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Discussion Starter #1
This is the section I'm having an issue with: A#, B, A#, G#, A#, G#, F#...and it's fast! I've tried holding the G# while adding the normal Bb/A# key, but it doesn't have a very good tone compared to a normal alternate fingering.

Suggestions?
 

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Try releasing the G# when you go to A#. But hold it (G#) down when playing F#.
 

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practice it slow and perfect a few hundred times. Standard fingerings (side A#, only open the G# on that note, no need to be lazy or tricky in this spot although 1+2 A# is also viable) -- this is just on the F# scale, it should be a breeze. Just practice it (always with a metronome) as slow as you have to to make it absolutely perfect. Then do it a few hundred more times. Once the muscle memory is established speed is no problem.
 

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Grafton alto | Martin Comm III tenor
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Morgan is spot on, that would be my first approach. However if you find that keep the G# down for the A# is actually easier, then I suggest you get this looked at because it should not significantly affect that note.

Another thing to try (depending on how familar you are with the Bb bis) is to use long Bb for the first two A#, either xoo|xoo or xoo|oxo, but then use the bis for the third A#.
 

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I agree with Pete in that there shouldn't be a significant timbre change between using the normal Side Bb fingering and adding the side Bb to the G# fingering. Depending on the speed of the passage, I'd have no problem simply adding side Bb to get that 3rd A#.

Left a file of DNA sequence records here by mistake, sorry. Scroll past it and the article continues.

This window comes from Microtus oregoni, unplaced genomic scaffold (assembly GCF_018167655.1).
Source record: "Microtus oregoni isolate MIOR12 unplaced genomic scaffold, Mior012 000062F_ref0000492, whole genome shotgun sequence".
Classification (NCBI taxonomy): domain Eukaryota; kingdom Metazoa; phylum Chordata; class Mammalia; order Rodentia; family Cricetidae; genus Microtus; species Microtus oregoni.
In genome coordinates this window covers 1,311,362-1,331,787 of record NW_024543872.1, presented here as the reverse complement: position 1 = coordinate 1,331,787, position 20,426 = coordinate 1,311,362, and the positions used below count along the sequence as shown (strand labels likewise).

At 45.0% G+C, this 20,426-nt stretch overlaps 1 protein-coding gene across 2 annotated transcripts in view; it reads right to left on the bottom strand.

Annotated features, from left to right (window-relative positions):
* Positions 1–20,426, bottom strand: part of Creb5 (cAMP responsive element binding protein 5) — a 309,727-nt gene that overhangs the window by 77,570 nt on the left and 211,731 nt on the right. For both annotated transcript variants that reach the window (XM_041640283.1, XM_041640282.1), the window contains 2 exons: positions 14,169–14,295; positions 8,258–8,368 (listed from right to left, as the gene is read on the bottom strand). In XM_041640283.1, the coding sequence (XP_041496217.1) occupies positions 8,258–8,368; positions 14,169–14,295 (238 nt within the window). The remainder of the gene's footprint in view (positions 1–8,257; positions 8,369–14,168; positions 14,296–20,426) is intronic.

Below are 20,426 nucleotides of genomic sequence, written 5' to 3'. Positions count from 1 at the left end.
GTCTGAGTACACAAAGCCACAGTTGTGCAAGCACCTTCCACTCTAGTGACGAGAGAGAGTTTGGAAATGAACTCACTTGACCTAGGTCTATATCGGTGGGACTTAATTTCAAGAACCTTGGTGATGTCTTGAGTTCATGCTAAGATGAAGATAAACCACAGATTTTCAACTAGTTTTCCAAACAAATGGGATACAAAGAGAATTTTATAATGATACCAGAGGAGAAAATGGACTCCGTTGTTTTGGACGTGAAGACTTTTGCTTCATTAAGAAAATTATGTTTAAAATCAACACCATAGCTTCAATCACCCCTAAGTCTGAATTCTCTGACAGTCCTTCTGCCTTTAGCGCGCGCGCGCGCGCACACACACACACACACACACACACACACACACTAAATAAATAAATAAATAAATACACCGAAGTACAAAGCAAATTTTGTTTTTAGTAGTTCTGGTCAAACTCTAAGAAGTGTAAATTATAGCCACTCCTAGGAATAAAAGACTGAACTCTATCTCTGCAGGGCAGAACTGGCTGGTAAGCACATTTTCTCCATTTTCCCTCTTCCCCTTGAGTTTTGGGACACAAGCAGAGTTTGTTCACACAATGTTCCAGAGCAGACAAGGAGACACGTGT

Another option, similar to what Pete suggested, is to use Side Bb for the first two A#'s and then when you move down to the G#, slide your first finger down slightly so that you're covering the bis key and then use bis Bb for that 3rd A#.

I do think using Side Bb throughout is the best way to go, though that 3rd A# is your call, whatever gives you the best results.
 

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Grafton alto | Martin Comm III tenor
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I agree with Pete in that there shouldn't be a significant timbre change between using the normal Side Bb fingering and adding the side Bb to the G# fingering.
Especially if it's noticeable at high speed, something is wrong.

This is an interesting example as it shows how all the three major Bb/A# fingerings can be used, depending on your predilection for whichever.
 

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...no isn't this what this forum is for!!! i would use undoubtedly xoo xoo for all the A3s in this case
 

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...no isn't this what this forum is for!!! i would use undoubtedly xoo xoo for all the A3s in this case
I probably wouldn't, just because I find transition from Side Bb or bis Bb to Ab/G# easier than 1+1 to Ab/G#. But at Pete pointed out, there are multiple solutions and it's really up to the individual to determine what suits them the best.
 

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Grafton alto | Martin Comm III tenor
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Discussion Starter #10
Especially if it's noticeable at high speed, something is wrong.
I think I'm really the only one who hears it (not that many people have heard this riff yet...), I'm just really picky about the way I sound. Kind of have to be with my horn...lol

Thanks for all the advice everyone. I'll slow it down and annoy my 'roommates' for a day or two, as well as try out the other fingerings. I did try the xoo|oxo, but it didn't click in my mind, so I'll have to hammer it out tomorrow.

Thanks again!
 
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